In Jason’s experience, the promotion of an integrated approach to professional and personal concerns is the rule rather than the exception at the University of Lethbridge. He explains, “There seems to be a real emphasis here on balance.”

“I take all of my responsibilities seriously as a member of faculty, and at the U of L that balance also carries forward into our personal lives. I really appreciate that administrators make a point of acknowledging that faculty have lives outside of the U of L and support them in fostering those parts of their lives. The ivory tower perception of academia is still around, and I think it’s important that we, as academics, have time and space to get involved in the ‘real world’. It just makes us better balanced in terms of what we do bring to the workplace.”

In terms of his own involvement in the community outside of the university, Jason has employed his expertise, both as a scholar of sport and as a Sociologist, to work for positive change in the city of Lethbridge.

“One of my biggest involvements at the moment is with Bikebridge Cycling Association. This group played a role in the recent city decision not to implement the bicycling bylaw recommendations, which were written with the clear intention of getting bikes off of the roadways and onto the pathways.” In a more purely sociological capacity, Jason has also served on the Board of the Lethbridge HIV Connection Society. Currently, Jason sits on the Board of Directors for the Lethbridge Food Bank.

The natural beauty of the Southern Alberta landscape culminating in the Rocky Mountains is the perfect capstone to the life that the University of Lethbridge and the City of Lethbridge make possible, and this has not been lost on Jason. “I’ve met many people in my short time here who were only planning to stay here a short while,” he explains. “Before long, though, they realized that the really enjoyed both the city and the University, and twenty years later they’re still here – and still happy! I see myself headed along that same track.”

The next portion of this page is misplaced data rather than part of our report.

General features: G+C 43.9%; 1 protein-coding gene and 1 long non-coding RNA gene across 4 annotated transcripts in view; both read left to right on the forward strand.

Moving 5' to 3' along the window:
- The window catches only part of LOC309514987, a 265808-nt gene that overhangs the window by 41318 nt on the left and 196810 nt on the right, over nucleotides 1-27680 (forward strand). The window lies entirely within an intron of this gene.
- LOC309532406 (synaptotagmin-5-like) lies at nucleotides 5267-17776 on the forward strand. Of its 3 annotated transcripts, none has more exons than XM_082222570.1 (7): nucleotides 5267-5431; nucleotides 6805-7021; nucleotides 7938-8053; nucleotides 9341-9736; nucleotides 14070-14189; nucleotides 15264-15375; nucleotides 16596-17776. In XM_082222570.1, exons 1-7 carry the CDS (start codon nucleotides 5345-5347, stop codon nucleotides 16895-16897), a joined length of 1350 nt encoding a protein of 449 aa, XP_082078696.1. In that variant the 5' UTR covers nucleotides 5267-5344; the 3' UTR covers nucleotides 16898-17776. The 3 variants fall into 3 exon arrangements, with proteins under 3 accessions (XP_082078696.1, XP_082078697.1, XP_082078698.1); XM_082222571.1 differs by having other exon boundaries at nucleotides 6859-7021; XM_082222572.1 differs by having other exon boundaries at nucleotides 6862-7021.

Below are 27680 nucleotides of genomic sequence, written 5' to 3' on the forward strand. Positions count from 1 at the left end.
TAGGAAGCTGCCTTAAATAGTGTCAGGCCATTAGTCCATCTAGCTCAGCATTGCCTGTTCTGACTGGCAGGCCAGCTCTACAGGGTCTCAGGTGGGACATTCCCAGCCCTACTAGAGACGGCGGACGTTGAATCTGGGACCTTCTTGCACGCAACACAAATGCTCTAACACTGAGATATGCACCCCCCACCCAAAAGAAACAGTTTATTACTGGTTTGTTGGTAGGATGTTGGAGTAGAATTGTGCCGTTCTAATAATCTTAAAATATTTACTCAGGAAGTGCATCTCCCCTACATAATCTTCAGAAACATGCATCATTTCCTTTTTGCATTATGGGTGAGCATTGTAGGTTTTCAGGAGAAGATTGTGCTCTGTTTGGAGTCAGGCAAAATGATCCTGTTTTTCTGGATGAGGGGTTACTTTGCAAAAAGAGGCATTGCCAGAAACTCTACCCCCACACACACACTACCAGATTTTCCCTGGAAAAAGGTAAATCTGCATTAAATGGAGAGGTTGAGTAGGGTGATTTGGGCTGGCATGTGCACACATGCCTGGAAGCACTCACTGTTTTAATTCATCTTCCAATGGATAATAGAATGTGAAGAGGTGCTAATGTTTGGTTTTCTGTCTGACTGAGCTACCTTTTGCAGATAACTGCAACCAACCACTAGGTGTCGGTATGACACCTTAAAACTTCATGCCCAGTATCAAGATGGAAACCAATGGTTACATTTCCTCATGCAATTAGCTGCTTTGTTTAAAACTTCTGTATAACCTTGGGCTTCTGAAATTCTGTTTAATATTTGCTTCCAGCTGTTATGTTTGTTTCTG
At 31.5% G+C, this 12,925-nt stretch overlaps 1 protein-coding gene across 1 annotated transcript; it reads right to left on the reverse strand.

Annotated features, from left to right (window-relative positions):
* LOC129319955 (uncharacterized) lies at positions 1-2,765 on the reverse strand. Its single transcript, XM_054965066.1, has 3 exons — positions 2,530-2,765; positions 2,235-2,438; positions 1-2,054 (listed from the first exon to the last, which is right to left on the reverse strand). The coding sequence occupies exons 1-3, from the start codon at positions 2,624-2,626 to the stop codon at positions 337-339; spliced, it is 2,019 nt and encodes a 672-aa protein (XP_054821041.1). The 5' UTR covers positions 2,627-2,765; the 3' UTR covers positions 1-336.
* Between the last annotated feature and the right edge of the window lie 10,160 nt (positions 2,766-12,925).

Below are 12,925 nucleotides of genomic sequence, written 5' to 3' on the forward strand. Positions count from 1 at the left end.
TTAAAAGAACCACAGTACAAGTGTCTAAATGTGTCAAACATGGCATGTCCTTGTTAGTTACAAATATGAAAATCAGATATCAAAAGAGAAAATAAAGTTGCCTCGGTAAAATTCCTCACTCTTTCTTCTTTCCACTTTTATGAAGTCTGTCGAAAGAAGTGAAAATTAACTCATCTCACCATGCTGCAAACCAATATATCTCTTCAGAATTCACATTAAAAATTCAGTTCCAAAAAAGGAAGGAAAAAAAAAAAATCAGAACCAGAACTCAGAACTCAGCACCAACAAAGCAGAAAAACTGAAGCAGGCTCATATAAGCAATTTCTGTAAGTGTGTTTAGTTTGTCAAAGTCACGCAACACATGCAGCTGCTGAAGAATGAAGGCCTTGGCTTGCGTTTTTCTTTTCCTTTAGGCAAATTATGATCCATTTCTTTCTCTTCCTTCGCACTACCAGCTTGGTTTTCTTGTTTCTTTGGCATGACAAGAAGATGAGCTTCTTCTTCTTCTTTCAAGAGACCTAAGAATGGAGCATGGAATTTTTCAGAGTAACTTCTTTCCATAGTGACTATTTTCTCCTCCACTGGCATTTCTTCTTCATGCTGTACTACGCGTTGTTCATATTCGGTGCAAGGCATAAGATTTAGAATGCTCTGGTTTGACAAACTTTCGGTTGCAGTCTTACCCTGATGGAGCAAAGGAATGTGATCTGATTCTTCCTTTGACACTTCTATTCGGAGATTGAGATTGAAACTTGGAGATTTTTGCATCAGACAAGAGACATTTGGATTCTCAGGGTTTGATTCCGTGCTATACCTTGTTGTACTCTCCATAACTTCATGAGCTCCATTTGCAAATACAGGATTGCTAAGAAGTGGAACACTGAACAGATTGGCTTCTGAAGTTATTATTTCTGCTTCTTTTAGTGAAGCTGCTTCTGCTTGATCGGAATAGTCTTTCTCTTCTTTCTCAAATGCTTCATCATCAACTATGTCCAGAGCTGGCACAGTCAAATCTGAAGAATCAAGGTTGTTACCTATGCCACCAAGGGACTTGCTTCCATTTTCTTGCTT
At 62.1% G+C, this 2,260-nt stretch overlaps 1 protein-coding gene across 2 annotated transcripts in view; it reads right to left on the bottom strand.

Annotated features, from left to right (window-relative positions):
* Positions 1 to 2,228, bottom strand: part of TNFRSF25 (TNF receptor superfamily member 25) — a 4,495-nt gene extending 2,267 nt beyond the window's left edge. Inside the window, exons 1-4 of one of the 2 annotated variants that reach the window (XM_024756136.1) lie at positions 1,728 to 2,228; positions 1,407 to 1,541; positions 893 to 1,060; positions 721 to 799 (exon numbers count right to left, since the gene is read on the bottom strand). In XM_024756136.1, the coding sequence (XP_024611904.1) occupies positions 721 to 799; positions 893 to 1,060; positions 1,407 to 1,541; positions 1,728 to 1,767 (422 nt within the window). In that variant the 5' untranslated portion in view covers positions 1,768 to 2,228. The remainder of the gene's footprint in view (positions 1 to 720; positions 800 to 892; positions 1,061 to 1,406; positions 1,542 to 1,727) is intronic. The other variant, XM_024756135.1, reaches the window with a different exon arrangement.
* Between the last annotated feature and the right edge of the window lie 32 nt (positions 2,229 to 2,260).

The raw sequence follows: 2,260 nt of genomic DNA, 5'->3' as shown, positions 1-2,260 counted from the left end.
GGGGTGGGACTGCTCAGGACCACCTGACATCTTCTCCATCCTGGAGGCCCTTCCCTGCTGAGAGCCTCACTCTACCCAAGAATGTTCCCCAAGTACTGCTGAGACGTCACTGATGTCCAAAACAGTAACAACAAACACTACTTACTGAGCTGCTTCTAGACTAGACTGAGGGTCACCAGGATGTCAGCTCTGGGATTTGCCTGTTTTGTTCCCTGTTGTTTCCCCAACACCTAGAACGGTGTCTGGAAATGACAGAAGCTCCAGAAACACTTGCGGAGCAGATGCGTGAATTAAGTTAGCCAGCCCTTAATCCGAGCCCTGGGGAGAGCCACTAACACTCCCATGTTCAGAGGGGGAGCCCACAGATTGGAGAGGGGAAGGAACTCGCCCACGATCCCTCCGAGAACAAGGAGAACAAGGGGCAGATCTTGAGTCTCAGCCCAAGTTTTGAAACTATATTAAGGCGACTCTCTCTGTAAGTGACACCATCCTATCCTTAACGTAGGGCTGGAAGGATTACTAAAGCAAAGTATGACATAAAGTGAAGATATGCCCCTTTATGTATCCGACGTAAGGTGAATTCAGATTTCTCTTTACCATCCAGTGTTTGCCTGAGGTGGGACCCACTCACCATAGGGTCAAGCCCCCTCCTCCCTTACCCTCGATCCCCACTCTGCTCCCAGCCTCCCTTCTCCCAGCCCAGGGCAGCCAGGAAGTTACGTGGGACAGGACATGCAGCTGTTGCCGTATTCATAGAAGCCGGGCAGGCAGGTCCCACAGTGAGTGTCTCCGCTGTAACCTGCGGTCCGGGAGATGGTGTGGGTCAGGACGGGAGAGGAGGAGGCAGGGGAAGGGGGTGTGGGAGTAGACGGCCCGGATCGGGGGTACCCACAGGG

For students, Jason believes that the University of Lethbridge’s approach to teaching promises benefits that will break social stereotypes about the relationship between students and professors.

“Professors have something of a reputation for being so caught up in their research that they don’t care about teaching. Though I think this is a dangerous misrepresentation, it’s a trap that can be tough to avoid if an institution puts much more weight on research than it does on teaching. At the U of L, they don’t just give lip service to teaching―it’s supported and recognized. So you have faculty who are passionate, committed and invested. They’re still doing cutting edge research in their areas, but they’re also excited about sharing that with students.”

What’s next for Jason? Recently, Jason hung up his “wings,” so to speak. "I'm currently in the final stages of a paper in which I write about just that," says Jason. "What started out as a paper about BASE jumping ultimately became a paper about masculinity, fatherhood, and shifting meanings of risk and responsibility."

By John Greenshields